For the Mayan Culture, the celebration is not called Day of the Dead, but Hanal Pixán, which means "Food of souls". It is celebrated by the inhabitants of the Yucatan Peninsula from October 31 to November 2, although the preparations begin well in advance.
The custom indicates that the Mayans celebrated their dead without a fixed date. Each day they made an offering to their dead ancestors and had a fixed place within their homes destined for that purpose. In some cases, the Mayans used to whitewash the skulls of their deceased by putting them in the sun; Then they painted his name on his forehead to remind him.
With the arrival of the Spaniards, the Mayan custom was forced to mix with the Catholic by designating fixed dates for this celebration. Now the altar or offering in the Hanal Pixán mixes the elements of both cultures to give rise to "the food of the souls". In the Mayan offerings, 3 elements stand out:
Table. It is made with branches of the plant "X'Colonché". They avoid the use of nails or wires so as not to hurt the souls when they arrive. Other materials such as clay, mud and jícaras are also placed.
Tablecloth. The tablecloth means the clouds that separate the thirteen higher heavens from the nine lower heavens. If the deceased is a child, the tablecloth is colorful, but if it is an adult, it should be white or gray.
Censer. The copal incense is lit and burned in the censer, as in the Mexica tradition, to make the stay of the souls pleasant while feeding.
Water and salt. They represent the origin and the end of life. They are placed in jícaras or "lec" (a container) and also serve to guide the deceased on their way back to the underworld.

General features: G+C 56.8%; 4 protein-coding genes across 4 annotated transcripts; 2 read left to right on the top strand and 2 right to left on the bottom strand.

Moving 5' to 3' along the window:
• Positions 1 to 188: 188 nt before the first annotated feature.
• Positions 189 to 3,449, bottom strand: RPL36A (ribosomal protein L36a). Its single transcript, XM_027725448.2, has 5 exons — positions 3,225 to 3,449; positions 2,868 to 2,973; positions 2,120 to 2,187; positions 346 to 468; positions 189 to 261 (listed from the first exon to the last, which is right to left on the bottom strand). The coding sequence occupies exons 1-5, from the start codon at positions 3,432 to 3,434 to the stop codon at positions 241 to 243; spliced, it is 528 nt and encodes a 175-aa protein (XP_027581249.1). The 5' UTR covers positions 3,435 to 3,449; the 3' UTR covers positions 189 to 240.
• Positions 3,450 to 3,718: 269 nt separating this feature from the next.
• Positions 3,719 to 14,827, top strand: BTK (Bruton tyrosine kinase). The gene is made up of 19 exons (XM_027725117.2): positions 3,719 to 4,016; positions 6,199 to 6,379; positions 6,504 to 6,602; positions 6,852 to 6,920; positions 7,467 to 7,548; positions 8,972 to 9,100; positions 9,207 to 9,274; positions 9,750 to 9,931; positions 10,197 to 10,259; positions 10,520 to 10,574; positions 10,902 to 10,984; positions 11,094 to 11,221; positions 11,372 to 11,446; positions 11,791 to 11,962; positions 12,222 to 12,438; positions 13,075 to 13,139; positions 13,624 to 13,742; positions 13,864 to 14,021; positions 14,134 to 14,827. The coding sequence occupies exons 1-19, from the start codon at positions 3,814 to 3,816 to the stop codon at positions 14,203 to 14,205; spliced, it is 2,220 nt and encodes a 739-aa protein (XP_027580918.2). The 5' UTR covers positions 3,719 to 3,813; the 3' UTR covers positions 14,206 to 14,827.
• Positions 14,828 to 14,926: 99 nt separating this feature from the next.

Mukbil chicken or pib. It is a great tamale made with corn dough and lard. It is filled with chicken and pork meat, tomato and chilli. It is wrapped in banana leaves and inserted into a hole dug in the ground, filled with wood and stones, where it is cooked "buried" as dictated by tradition.
The bread of the dead and the sugar skulls are not part of the Mayan offerings, as it is a typical custom of the states of central Mexico, although little by little they are incorporated into the offerings in the Yucatan Peninsula. The cempazúchil may or may not be part of the Mayan offerings.
Mayan offering. Hanan Pixán. Picture of: qeenlythings.typepad.com
The offerings are only a form of expression of the celebration of the Day of the Dead in Mexico. Virtually every one of the 32 states of the country has a differentiator and additional rituals that enrich the cult of life and death and that remains in force. For all this, UNESCO declared the celebration of the Day of the Dead as Intangible Cultural Heritage of Humanity in 2008 and is a unique celebration in the world proudly Mexican!
Day of the Dead on your next vacation in Cancun or Riviera Maya
If you travel to Cancun or the Riviera Maya between October 31 and November 2, you will have the opportunity to experience the celebration of the Day of the Dead in Xcaret park. The "Festival of Life and Death" of Xcaret takes place at this time, with interactive activities, cultural presentations, poetry, sugar skulls, installation of offerings, seasonal foods and musical concerts. It is an excellent opportunity for you to learn a little more about the Mexican culture that gives life to this incredible celebration. If you want to experience firsthand how Mexico celebrates its dead, here you can buy your tickets to the Xcaret park and in the end, stay to live this incredible cultural expression. Two experiences on the same day!
And you, how do you celebrate these dates in your state or country? I await your comments.
See you next time!